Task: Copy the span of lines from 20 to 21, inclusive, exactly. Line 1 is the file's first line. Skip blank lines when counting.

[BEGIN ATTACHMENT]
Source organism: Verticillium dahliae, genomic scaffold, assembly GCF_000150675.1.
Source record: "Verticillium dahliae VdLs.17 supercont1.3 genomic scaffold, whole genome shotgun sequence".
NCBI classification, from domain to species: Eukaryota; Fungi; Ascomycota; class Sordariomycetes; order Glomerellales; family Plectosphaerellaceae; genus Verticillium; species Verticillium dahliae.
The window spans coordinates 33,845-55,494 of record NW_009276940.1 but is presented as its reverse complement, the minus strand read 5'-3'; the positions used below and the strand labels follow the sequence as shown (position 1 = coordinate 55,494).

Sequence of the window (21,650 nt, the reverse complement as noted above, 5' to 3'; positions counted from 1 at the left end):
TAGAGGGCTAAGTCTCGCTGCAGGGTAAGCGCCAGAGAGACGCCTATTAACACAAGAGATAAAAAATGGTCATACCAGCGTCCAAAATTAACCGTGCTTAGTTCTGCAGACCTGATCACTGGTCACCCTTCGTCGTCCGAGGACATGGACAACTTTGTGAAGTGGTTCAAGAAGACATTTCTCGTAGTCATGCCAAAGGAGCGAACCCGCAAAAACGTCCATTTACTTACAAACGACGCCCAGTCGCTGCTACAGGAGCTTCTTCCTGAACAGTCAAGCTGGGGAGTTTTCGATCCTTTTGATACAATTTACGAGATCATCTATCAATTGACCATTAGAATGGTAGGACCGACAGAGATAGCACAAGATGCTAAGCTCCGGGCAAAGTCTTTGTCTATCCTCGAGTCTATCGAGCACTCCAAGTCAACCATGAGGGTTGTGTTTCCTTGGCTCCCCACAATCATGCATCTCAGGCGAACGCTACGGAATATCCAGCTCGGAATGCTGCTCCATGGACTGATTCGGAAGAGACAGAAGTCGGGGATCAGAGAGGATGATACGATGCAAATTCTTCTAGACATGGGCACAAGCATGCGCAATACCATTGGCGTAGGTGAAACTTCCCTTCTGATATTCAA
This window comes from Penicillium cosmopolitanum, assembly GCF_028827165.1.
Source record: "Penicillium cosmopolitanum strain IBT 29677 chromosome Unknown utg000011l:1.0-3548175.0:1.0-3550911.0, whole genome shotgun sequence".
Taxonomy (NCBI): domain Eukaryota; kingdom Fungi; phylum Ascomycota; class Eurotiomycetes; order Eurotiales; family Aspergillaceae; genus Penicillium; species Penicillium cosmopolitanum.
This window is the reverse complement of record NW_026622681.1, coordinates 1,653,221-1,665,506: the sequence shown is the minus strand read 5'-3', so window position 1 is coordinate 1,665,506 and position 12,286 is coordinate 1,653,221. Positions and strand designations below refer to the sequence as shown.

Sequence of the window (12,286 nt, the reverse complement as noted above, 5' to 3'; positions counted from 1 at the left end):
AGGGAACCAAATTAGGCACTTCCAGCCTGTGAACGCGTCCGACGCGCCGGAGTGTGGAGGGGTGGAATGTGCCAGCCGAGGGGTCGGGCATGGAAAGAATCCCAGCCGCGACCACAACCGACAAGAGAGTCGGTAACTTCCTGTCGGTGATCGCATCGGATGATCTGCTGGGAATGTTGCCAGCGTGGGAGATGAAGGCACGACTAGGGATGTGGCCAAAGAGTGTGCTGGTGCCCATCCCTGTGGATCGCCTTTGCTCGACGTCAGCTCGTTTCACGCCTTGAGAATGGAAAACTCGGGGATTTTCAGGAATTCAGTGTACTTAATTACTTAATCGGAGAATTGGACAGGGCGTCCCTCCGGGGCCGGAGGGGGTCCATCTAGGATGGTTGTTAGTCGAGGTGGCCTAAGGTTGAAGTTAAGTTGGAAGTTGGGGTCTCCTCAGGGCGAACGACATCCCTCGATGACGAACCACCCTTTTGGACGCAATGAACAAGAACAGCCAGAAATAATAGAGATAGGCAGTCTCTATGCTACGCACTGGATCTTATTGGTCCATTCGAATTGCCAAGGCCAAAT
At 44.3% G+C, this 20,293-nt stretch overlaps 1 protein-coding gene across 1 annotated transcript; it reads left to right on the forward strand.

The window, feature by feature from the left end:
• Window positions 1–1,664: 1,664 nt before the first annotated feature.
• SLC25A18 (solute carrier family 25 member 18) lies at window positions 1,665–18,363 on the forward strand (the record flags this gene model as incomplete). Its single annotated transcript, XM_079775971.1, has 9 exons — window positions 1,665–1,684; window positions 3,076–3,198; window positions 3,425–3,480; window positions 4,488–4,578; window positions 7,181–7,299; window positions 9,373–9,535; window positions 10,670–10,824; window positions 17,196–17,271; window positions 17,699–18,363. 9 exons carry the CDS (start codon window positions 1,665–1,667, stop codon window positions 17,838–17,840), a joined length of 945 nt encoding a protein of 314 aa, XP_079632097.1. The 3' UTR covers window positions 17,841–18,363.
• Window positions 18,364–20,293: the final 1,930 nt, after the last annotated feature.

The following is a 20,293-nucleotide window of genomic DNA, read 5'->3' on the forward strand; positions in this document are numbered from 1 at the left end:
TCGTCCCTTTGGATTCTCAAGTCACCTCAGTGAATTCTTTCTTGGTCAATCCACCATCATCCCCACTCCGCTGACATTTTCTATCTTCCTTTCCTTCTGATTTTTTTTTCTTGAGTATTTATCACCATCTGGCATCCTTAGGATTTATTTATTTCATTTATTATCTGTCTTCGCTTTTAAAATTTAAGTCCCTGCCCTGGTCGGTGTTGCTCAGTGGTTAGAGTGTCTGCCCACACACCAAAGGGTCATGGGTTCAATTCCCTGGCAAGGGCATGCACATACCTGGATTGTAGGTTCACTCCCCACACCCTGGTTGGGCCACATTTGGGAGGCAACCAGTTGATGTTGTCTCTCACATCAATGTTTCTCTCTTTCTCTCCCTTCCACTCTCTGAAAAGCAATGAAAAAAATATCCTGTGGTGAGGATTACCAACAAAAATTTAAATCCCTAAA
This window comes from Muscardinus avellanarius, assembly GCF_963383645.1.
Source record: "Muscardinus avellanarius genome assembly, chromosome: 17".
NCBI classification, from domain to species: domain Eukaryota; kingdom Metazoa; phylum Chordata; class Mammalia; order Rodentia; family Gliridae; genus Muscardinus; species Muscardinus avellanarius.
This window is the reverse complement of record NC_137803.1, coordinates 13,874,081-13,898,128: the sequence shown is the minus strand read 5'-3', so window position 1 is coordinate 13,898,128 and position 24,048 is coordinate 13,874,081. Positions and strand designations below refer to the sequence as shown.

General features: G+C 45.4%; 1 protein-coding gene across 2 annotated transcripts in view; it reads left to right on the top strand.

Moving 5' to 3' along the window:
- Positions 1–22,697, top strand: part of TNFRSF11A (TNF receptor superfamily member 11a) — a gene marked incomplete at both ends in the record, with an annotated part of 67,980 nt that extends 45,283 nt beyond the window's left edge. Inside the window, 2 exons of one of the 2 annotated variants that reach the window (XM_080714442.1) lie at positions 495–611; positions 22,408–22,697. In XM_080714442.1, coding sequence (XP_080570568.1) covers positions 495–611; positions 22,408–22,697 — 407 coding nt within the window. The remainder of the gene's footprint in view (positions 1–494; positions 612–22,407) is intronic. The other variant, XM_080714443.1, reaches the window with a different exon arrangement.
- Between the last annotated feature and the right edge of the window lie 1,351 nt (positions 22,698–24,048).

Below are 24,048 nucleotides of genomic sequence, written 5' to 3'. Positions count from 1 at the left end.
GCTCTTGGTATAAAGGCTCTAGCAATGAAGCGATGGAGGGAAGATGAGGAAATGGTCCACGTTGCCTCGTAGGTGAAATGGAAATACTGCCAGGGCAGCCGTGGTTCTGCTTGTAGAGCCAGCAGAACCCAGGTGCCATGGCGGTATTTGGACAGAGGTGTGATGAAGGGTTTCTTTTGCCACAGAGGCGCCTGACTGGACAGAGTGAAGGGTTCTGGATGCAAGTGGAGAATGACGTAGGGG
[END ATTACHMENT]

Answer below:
This window comes from Muscardinus avellanarius, assembly GCF_963383645.1.
Source record: "Muscardinus avellanarius genome assembly, chromosome: 17".